Don't bother trying to find a Christian message in The Devil Wears Prada's brand new Zombie EP. Apart from the fact that Mike Hranica's vocals are almost completely indecipherable without a list of lyrics at your nose, the concept for this album is a complete joke. The effect is intentional, don't you worry. These boys aren't stupid; they're just having a bit of fun. "The whole thing is just completely based upon zombies. Last fall, I was on a real zombie kick. I read The Zombie Survival Guide by Max Brooks, and I thought, 'What if we made a zombie song?' All it took was me just saying that to the band, and we had our hearts set on doing this EP," said Hranica in a recent Ferret press release. This is essentially all you need to know.
Though the lyrics are less than poetic, the music edges on ideal forward progression. Even with the staggering improvement of With Roots Above and Branches Below behind them, they manage to take the good and make it better. A thunder storm introduces the lunacy that awaits, but the phrase "full tilt" has grown a whole new meaning with the opening track, "Escape." The first you get to hear of the newest TDWP is also the heaviest they've ever written. Within the fiery fusillade is a noticeable upgrade to Hranica's vocals. His applied range has increased, leaping from high sweeps to abysmal lows much more profoundly than in the past. In addition, his mid to high screams have slid just in between his usual rasp and a hardcore yell, adding considerable flavor to the band's vocal-heavy format.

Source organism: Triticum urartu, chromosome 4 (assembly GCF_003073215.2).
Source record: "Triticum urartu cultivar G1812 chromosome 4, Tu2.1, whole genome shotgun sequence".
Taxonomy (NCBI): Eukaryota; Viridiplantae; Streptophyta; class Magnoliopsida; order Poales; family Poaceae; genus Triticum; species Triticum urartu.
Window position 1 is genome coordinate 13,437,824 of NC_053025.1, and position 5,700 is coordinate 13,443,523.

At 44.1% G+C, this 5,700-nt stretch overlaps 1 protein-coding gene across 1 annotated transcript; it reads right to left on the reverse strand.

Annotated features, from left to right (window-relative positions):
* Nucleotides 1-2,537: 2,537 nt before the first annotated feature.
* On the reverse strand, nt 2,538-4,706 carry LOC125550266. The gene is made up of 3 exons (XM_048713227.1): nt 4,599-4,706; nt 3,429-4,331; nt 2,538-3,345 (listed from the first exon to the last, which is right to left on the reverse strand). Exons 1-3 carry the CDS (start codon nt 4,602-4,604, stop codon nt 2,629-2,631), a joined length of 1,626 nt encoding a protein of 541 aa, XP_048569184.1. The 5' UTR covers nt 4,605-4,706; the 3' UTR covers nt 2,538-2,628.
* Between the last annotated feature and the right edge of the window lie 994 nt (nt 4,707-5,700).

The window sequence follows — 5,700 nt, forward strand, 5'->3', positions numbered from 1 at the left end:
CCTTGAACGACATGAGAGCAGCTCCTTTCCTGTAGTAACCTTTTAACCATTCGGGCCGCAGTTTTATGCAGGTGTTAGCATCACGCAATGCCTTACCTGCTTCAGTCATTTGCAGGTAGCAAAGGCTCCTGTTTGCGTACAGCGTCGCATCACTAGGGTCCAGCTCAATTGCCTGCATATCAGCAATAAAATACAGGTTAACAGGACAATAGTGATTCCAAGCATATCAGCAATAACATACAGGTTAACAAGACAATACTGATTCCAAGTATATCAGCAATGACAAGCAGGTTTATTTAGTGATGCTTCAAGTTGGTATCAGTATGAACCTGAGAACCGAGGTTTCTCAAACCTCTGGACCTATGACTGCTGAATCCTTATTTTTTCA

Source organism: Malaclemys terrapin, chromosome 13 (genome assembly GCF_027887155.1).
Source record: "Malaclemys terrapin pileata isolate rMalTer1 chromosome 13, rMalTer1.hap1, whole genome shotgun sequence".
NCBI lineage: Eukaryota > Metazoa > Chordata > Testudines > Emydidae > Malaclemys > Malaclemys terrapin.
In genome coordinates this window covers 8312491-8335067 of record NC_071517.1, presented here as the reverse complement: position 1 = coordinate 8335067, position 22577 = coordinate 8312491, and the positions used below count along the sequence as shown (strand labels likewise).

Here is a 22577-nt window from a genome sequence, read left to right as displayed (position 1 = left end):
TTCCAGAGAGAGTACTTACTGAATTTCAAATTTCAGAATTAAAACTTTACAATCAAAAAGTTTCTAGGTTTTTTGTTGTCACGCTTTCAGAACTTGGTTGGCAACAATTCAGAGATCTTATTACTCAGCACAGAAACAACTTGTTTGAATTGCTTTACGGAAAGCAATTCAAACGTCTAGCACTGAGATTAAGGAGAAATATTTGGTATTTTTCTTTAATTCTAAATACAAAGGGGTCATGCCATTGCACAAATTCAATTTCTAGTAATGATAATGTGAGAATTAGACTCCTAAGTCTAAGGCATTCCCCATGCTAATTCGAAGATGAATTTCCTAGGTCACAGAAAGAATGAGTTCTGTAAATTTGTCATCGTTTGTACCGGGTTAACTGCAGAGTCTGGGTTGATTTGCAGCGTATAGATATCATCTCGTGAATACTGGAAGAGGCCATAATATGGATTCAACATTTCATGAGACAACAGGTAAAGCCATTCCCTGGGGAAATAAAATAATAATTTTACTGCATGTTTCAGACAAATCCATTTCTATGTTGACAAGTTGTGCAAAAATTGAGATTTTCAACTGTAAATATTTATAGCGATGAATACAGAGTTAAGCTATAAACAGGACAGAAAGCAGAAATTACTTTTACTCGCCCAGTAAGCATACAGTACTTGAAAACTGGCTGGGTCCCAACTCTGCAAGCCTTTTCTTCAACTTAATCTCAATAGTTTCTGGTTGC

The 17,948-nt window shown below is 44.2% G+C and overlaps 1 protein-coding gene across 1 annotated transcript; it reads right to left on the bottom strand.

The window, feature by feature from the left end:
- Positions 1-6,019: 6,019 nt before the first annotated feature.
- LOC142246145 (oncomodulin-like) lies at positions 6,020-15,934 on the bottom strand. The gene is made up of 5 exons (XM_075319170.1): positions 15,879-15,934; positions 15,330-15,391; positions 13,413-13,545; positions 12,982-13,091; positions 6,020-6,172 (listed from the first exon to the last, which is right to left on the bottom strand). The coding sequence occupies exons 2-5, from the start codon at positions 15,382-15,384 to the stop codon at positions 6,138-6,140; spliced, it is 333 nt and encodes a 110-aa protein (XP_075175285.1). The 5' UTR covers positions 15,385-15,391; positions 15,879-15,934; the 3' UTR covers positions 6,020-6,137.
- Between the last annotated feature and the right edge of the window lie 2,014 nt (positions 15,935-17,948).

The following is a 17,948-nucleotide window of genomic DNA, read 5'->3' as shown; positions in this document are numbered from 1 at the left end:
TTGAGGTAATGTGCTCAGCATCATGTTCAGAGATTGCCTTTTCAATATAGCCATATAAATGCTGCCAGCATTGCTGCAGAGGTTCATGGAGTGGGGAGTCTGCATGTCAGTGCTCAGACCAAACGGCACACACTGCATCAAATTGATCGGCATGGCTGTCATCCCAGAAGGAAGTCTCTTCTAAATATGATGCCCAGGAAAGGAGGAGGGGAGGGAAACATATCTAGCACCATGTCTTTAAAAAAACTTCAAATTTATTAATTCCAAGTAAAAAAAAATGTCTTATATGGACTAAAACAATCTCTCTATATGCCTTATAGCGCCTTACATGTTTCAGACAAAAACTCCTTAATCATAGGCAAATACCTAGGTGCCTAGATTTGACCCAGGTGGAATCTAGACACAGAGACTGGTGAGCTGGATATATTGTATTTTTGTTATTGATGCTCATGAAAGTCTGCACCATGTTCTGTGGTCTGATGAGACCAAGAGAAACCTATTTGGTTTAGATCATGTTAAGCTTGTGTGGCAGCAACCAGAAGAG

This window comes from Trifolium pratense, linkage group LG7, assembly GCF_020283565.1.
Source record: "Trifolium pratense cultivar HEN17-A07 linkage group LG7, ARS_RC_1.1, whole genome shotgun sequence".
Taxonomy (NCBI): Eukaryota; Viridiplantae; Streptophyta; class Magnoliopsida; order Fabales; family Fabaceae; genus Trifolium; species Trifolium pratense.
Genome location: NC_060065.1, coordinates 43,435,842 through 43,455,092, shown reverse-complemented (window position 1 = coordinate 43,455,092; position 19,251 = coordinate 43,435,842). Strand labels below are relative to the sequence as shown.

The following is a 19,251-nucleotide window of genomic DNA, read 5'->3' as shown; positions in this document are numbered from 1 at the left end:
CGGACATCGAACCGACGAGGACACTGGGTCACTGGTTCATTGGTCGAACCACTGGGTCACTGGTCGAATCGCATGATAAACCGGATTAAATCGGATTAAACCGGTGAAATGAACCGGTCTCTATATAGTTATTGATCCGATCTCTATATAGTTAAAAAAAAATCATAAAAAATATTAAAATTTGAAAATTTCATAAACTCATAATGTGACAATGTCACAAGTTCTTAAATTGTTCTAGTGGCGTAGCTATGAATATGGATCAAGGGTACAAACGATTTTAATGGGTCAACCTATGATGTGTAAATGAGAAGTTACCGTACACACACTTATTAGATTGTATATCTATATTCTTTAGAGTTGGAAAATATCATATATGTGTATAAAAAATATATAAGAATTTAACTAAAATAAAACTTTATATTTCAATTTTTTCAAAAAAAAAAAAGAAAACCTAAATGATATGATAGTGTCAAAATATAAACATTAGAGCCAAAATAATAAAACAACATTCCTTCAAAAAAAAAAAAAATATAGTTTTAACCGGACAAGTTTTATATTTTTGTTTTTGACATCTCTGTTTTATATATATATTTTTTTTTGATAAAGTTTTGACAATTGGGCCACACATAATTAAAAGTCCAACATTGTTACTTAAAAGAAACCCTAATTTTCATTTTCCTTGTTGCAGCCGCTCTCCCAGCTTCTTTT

Moving on to "Anatomy," try to hold on to your hats, folks. This little five track EP has as much or more energy than Roots and Branches in its entirety. They go for the gold in brutality. Breakdowns abound, but by no means do they hold the music's momentum. In a wise method of improvement, they take popular influence on this album, infusing Slayer-esque guitar riffs and admittedly Hatebreed-like speed and tempo.
"Outnumbered" begins with a clever faux news report stressing that "this is not a test; this is not a joke." Ironically, the entire album is a joke. The seriousness of the music remains intact, nevertheless. By "Revival," you should have heard a few tastes of guitarist Jeremy DePoyster's well known clean vocals. They let the old flame burn as his voice soars sky-high, but there is new and notably successful experimentation taking place as well. Integrated piano riffs haunt the background of several tracks. Breakdowns sneak up from nowhere and intense buildups descend into pretty choruses. Unconventional. They keep us on our toes.
The first four tracks focus on detailed descriptions of the "disease" from multiple aspects, bringing you up to speed with their version of the already popular zombie concept. However, the final track, "Survivor" regales us with a tale of "one of the last few standing;" a specific man's story of loss and loneliness.
The Zombie EP packs a heck of a punch in a very accessible amount of time, and conjures up very good feelings about TDWP's future endeavors. Expanded and improved showmanship and musicianship are a key exploit to be sure, but it's the passion fueling a nearly satirical album that daunts me. The Zombie EP is a tempered steel doorstop holding open the way for TDWP's subsequent full-length.- Review date: 8/22/10, written by Wayne Reimer of Jesusfreakhideout.com
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